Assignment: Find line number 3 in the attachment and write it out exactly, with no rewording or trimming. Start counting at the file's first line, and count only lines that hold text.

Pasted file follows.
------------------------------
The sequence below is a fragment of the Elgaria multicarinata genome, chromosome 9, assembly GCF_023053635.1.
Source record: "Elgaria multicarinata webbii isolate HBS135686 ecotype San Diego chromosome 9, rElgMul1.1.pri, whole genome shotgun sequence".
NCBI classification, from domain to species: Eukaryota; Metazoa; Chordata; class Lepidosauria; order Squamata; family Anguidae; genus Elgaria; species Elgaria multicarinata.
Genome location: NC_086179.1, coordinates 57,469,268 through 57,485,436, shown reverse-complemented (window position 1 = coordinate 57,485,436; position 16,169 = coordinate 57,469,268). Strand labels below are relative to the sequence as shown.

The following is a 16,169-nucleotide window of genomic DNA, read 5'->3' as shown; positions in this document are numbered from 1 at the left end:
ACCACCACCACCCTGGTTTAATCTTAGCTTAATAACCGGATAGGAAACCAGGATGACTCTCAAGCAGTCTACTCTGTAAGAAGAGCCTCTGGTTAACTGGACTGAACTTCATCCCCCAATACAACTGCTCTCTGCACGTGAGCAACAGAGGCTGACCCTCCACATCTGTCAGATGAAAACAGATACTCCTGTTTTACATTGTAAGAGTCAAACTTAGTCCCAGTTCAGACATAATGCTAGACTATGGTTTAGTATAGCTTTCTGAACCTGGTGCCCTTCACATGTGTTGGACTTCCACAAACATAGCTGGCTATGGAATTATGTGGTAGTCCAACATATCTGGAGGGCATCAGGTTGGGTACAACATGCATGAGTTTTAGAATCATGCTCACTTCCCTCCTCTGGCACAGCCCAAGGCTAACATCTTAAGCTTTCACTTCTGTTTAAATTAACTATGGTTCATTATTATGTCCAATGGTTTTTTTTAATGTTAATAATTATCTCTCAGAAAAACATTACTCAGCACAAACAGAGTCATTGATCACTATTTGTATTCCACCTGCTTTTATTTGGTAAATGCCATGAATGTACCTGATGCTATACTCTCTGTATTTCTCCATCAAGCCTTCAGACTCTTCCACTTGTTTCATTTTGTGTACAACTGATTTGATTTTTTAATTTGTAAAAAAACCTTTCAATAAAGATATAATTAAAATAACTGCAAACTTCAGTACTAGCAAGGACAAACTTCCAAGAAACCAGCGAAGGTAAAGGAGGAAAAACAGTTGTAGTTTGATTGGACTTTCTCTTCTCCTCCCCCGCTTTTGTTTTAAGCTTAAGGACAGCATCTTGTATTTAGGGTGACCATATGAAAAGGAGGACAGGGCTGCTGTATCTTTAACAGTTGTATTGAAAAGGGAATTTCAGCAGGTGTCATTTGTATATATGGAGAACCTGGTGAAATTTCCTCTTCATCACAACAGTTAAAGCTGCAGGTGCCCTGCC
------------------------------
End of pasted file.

NCBI classification, from domain to species: Eukaryota; Metazoa; Chordata; class Lepidosauria; order Squamata; family Anguidae; genus Elgaria; species Elgaria multicarinata.